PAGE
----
Wednesday, May 9, 2012

Book to Movie: Autopsy Room Four (2006)

Book to Movie: Autopsy Room Four (2006)
Teleplay by April Smith
Directed by Mikael Salamon
Nightmares and Dreamscapes: From the Stories of Stephen King
Adapted from the short story, Autopsy Room Four in Nightmares and Dreamscapes

Richard Thomas plays the leading role which calls for him to lie motionless on a table for most of the episode while providing tension building voice over as pathologists prepare to carve him up while he was still alive.

The short story is almost entirely interior dialogue by Howard Cotrell, a stockbroker who seems to have had a heart attack and died on the golf course. In the television version, we open the same way. Contrell is laid out on an autopsy table. Two pathologist and an obnoxious lab assistant cut off Cotrell’s clothes and begin the physical examination of his body before preparing the “Y” incision to open up his innards.

Thomas does his voiceover bit, screaming inside his mind while his body is unceremoniously tossed and turned. He knows that eventually, the scalpel and rib cutter are coming. This is all in the story.

Smith adds to King’s story by taking us to the moment that Cotrell hit his golf ball into the rough and is bitten by a snake King calls a Peruvian Boomslang. The venom paralyzes the victim and gives the appearance of death. An elderly doctor playing in the foursome behind him pronounces him dead on the course.

We also get a taste of Cotrell’s backstory which Smith weaves well into King’s tale. Cotrell was wounded in Vietnam when an anti-personnel mine tore up his crotch. Smith has Cotrell recall a romantic moment he shared with his wife that ended in his failure to perform. We learn that this sometimes happens to him because of Mr. Johnson’s war.

The two pathologists continue to poke and prod Cotrell’s body while Cotrell’s fear builds. They share a romantic moment over him and he’s forced to look on while waiting to be carved up alive.

In another scene added by Smith, Cotrell’s wife arrives at the hospital and wants to see her husband. About that same time, his golf bag is unloaded from the ambulance that transported him. The obnoxious orderly, Rusty, and another orderly get into an elevator with the golf bag. Rusty wants to steal the golf clubs, figuring that Cotrell won’t miss them. As he’s admiring them, a snake jumps out and bites the guy he’s riding with. Rusty subdues the snake with a golf club. Obnoxious or not, Rusty is determined to get to autopsy room four and stop them from carving up what he now knows is a paralyzed, but very alive man.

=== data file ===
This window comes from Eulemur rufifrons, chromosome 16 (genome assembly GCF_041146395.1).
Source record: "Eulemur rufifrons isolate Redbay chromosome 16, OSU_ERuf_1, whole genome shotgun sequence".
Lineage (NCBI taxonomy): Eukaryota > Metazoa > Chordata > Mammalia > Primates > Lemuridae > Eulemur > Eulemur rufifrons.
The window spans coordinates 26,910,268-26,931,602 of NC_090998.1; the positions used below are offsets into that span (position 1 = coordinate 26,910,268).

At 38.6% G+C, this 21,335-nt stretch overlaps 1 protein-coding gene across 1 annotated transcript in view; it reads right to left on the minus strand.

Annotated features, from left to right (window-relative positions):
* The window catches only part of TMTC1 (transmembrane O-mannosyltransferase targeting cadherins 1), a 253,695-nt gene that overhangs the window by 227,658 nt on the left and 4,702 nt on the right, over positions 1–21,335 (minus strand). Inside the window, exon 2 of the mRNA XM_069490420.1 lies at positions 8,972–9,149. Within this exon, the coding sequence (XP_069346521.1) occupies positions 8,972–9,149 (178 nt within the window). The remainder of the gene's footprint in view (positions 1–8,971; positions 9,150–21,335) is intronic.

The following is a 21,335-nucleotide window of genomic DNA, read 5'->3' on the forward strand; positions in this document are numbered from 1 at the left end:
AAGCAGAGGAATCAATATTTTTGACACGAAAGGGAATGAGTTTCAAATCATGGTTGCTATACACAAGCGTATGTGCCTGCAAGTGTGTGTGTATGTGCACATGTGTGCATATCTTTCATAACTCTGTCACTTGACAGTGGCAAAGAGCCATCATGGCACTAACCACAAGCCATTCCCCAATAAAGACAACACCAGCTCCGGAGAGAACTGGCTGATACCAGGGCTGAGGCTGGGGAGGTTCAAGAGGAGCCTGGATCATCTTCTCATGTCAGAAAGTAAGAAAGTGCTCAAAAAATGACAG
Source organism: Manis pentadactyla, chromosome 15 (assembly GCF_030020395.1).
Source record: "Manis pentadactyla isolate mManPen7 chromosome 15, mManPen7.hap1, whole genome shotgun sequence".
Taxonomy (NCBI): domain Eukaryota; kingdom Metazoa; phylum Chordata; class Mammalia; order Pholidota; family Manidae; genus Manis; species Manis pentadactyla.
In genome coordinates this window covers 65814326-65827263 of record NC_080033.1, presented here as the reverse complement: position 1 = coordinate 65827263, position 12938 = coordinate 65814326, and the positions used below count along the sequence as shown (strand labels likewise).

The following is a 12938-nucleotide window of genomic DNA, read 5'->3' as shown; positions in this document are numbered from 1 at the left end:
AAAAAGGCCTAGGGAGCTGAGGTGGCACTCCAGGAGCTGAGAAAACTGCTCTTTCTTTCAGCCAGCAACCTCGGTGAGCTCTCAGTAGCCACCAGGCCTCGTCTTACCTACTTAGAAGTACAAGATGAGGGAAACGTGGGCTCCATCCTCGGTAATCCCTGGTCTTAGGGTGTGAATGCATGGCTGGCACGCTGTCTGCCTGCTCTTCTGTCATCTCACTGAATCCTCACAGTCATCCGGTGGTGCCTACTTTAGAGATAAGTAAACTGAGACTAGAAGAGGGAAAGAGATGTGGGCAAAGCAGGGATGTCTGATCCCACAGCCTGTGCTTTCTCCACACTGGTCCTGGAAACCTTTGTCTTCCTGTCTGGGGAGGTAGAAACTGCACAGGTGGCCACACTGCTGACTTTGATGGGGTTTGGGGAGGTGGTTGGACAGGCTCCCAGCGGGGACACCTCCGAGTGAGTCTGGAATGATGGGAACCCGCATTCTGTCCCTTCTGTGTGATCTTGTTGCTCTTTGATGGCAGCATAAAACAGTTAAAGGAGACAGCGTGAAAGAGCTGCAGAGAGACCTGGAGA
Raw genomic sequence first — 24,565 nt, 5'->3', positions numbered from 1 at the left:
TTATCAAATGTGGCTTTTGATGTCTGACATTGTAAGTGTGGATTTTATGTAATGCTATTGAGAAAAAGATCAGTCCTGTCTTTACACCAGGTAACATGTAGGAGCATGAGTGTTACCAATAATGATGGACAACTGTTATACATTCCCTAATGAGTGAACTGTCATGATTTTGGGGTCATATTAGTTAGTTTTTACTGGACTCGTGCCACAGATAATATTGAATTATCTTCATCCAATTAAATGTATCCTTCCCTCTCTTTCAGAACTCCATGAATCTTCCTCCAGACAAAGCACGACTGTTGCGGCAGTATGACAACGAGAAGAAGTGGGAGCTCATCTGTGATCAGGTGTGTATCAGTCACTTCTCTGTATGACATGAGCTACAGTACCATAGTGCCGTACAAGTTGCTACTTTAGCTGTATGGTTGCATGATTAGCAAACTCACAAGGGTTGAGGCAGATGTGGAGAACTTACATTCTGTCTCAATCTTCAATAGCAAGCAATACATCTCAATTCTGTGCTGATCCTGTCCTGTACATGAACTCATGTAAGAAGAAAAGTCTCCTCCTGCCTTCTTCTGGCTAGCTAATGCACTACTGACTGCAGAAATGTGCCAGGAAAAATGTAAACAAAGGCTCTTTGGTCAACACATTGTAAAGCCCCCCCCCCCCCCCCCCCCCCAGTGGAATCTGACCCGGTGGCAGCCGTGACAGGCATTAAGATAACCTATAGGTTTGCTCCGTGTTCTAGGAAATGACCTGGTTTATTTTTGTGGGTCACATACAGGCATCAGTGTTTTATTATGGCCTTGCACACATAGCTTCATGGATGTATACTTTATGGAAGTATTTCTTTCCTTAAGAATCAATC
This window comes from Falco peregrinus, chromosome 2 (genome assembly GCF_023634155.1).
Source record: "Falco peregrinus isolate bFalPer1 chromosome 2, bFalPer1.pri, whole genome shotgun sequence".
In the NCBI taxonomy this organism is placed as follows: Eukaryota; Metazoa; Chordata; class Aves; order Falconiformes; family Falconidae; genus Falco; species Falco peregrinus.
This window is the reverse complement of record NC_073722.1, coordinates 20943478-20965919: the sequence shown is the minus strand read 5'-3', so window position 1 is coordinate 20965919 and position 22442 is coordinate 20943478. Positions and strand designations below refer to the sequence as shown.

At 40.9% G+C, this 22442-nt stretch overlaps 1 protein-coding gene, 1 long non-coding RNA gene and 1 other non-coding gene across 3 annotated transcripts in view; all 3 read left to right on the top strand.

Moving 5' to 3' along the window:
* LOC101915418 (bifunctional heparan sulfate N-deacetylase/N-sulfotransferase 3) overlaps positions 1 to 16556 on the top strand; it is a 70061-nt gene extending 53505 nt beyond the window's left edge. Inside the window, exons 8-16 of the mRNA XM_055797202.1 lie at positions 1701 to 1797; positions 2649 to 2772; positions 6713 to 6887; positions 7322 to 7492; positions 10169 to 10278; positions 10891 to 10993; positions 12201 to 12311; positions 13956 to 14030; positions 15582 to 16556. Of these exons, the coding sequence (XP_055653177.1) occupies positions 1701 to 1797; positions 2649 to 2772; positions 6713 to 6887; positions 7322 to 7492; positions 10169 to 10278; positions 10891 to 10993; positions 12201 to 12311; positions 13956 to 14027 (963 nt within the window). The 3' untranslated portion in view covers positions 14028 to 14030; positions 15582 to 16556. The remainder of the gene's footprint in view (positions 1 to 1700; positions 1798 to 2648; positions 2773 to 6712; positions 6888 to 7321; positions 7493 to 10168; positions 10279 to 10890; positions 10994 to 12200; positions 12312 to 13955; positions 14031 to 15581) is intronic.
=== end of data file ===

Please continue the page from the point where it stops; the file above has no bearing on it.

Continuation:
Cotrell’s wife is just as anxious to get there and makes her way past security to pathology. Meanwhile, the junior pathologist prepares the bone saw for cutting when the orderly and the wife burst into the room. The orderly tells them about the snake and a careful examination of Cotrell’s ankle reveals the bite. He is administered antivenin and comes out of his paralysis to the hugs of his wife.

King’s original story of course had Cotrell having an erection as the female pathologist probed his genitalia, examining his war wounds. Smith’s script cleaned it up some for television.

King’s story was tense. Smith’s story was black humor. King’s story worked well on the printed page. Smith’s story worked well on television. Forty four minutes of Richard Thomas doing voiceover while the pathologists did their thing would have been boring. Voiceover alone would not been enough to stimulate a television audience. King’s story alone would not have been enough to interest a television audience. Credit Smith for changing the tone ever so slightly and making this a fun episode to watch.

For my generation, it’s going to be impossible to see Richard Thomas as anybody but John Boy Walton. Although The Waltons does not stand the test of time and is not aired today, John Boy Walton remains iconic. I’d like to have seen someone less likeable on that autopsy table.

April Smith hit the mark on this episode because she’s a veteran of television writing. She started with that great seventies television show, James at 16. She also wrote several episodes of Lou Grant and Cagney and Lacey.

Mikael Salomon gets credit for not lousing it up. He had a good story, and good script, and a good cast. He made a good episode of Nightmares and Dreamscapes. Salomon also directed the 2004 remake of ‘Salem’s Lot, giving him some experience in directing King’s work.

It would seem that experience paid dividends. Too many directors want to tinker with the story too much. Salomon directed an updated version of 'Salem's Lot, but he did not lead the characters astray from King's original development of them. He exhibited the same wisdom in his installment of the TNT miniseries.

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